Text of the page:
Monday, September 17, 2007

Breaking Down a Project: How Much Detail?

The Undocumented Features blog is exactly right that we should be aiming at a detail of tasks that are around 1 day in duration when beginning development. But there is a cost associated with having a person crank out those estimates. Often a project will need to “get the go-ahead” from the project sponsor before you can spend development team resources doing detailed estimates.

Those high level estimates are what often are so wrong. I think that one of the biggest reasons is that as project team members we’re giving estimates like “2 weeks”. “2 weeks” isn’t really an estimate, it’s a guess, a prediction.

An estimate is something like “1-4 weeks” or “3-5 days”. It really should be a range. One big downside of single-point guesses is that the guess is likely to be treated like a promise. On the other hand, giving a ranged estimate opens the discussion of what could happen (risks) that would push the effort towards the worst case end of the estimate or bring it in towards the best case end.

One of the primary problems is that project managers need a single number to plug into MS Project (or any number of similar tools). That coupled with the observation that these single-point guesses (especially at the high-level) are treated as promises pretty much make a person want to give up on high-level estimation altogether.

If you always give all of your estimates in ranges (e.g. 4-6 person weeks, 1-3 days, 6-9 staff months, etc) it is quite clear that it is an estimate, not a prediction or a promise. Giving a range opens the discussion of what could happen (risks) that would push the effort towards the worst case end of the estimate or bring it in towards the best case end.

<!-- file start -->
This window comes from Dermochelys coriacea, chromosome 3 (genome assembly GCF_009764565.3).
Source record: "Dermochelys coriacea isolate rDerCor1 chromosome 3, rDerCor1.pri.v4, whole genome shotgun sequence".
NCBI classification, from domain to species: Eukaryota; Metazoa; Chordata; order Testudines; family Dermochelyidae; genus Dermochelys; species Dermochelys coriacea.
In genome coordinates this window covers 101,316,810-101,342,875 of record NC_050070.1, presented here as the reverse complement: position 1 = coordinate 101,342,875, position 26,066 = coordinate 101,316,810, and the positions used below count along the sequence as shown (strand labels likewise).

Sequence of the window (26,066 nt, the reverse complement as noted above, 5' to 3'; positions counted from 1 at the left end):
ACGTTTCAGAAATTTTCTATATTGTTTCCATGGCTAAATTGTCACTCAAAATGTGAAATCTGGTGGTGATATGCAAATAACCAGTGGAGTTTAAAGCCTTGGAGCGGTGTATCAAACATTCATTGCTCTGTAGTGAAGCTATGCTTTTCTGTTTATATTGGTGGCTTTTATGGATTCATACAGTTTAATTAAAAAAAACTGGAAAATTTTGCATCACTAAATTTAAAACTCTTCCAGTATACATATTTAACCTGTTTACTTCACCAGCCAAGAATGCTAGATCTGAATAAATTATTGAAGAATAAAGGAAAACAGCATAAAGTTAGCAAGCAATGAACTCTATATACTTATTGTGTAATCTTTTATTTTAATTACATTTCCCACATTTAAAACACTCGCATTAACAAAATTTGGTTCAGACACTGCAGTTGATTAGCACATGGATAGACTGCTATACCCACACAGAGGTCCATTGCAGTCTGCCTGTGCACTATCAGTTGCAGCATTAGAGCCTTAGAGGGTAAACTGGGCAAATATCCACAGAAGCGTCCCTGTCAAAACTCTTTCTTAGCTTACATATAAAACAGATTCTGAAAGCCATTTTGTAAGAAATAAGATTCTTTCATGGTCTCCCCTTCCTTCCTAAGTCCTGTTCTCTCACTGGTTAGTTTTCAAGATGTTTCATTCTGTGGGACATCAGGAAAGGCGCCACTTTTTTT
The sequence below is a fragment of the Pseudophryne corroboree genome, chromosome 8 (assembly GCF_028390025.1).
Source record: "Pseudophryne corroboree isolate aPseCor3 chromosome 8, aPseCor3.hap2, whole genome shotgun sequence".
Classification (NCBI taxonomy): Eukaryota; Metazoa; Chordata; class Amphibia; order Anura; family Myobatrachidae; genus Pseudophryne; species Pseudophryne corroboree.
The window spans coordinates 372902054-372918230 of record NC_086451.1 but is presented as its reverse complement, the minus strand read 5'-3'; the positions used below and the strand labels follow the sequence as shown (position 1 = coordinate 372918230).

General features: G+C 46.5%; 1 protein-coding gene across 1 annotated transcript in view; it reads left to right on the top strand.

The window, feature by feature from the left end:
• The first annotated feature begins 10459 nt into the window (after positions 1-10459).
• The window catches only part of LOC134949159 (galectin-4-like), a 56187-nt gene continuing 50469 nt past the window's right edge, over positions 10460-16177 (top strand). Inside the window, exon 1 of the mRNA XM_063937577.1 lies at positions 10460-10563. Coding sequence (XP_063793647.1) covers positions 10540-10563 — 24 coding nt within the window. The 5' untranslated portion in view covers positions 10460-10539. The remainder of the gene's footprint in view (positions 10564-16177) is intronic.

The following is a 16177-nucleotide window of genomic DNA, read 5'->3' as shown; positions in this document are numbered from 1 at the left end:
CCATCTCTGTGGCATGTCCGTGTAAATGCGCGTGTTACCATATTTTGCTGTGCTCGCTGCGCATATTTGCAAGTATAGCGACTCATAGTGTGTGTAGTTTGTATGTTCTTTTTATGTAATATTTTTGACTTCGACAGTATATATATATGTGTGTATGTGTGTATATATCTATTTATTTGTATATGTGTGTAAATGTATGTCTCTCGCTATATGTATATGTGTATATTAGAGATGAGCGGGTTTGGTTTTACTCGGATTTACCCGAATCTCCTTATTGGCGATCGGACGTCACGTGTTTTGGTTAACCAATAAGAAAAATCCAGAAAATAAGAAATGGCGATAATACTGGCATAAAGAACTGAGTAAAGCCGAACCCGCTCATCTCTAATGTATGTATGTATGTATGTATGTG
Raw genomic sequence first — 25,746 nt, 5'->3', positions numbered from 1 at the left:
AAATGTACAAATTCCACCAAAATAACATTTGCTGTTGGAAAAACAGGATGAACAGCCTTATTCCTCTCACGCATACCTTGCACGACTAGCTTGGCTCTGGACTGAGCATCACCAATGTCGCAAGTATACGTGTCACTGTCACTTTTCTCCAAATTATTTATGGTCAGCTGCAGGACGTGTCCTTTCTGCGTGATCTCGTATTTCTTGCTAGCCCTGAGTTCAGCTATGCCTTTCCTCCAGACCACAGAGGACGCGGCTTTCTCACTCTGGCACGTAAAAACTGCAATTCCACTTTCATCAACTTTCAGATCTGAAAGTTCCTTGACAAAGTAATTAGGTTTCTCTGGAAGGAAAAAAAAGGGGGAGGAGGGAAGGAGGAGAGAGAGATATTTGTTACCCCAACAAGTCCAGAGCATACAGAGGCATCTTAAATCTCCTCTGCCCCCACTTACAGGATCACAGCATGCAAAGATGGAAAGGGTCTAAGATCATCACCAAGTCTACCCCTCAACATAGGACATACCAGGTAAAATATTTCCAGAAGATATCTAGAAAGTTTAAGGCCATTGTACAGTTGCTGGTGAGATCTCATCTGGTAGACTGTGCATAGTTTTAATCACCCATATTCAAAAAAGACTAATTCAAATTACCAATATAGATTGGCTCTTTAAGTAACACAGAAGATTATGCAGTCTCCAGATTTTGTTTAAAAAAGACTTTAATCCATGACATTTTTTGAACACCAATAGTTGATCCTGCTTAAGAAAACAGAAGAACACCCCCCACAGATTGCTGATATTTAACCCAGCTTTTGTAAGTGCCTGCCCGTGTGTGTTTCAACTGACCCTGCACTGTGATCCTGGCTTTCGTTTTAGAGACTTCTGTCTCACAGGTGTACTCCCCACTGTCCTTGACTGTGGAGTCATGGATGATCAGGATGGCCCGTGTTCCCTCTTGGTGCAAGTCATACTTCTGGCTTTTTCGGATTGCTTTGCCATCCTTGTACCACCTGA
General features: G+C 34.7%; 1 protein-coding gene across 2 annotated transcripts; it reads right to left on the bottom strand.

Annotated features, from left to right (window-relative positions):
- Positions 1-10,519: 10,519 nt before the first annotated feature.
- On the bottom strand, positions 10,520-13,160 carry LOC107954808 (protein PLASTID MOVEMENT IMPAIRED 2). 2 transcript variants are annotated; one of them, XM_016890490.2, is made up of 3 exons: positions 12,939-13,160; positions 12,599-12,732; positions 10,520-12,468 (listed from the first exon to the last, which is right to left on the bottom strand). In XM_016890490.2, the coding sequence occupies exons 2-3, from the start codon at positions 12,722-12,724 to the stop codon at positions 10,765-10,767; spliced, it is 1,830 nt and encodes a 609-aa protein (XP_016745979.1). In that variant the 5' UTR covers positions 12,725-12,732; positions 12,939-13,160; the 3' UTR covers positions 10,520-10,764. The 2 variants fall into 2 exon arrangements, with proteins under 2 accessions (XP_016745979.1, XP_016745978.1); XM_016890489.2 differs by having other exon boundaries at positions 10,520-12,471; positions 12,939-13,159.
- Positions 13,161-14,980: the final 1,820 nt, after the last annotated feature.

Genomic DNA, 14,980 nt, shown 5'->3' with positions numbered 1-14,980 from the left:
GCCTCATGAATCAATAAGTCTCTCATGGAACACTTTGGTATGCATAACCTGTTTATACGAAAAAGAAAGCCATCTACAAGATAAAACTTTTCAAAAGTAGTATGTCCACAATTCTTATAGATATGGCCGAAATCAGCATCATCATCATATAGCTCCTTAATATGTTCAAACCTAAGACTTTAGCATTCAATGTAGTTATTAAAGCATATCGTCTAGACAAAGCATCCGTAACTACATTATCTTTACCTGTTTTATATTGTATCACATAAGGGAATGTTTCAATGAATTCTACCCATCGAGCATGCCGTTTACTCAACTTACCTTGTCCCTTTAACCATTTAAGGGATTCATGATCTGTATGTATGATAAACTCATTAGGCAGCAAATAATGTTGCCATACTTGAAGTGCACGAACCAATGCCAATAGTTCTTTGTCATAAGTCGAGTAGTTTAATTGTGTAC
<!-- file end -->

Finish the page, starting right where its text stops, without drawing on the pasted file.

Another nice thing about ranged estimates is that when you are asked to estimate something with poorly defined requirements you can give wide ranges to communicate the uncertainty. Well defined, believable requirements get estimates like 5-7 weeks whereas poorly defined, nebulous requirements get estimates like 4-20 weeks. This is especially true when giving high-level estimates.

There’s pretty much no way to get around doing high-level estimates. Your business needs some idea of the investment required to complete a project in order to make trade-offs. Hopefully this happens before your development team spends a bunch of time doing detailed estimates. Also folks in other departments (e.g. marketing, operations, manufacturing,…) need some idea of when they are likely to take delivery of the software. A team that can accurately (not precisely) give high-level estimates for these things gives their company a real competitive advantage.

So while it is frustrating, there are ways to do it and retain your sanity.

4 comments:

David Daly said...

Can I read between the lines here that LiquidPlanner will allow you to enter estimates as ranges? And perhaps allow you to break down and refine these estimates throughout the project so that you can derive an expected completion date with a defined level of certainty?

Pawel Brodzinski said...

Giving a range of dates is one approach to estimating effort. Adding chance to time estimate is another. Anyway estimates are always connected with some risks. The more aware of those risks the person is the better estimates she will bring.

The issue with MS Project schedules should be resolved with putting pessimistic options into the schedule. As far as you can have the realistic schedule of course, which isn't so obvious.

By the way: I'd like to see salespeople with estimates varying by 400% (4 versus 20 weeks).

Pawel Brodzinski said...

There's a meme about successful projects. I'd like to invite you to join.

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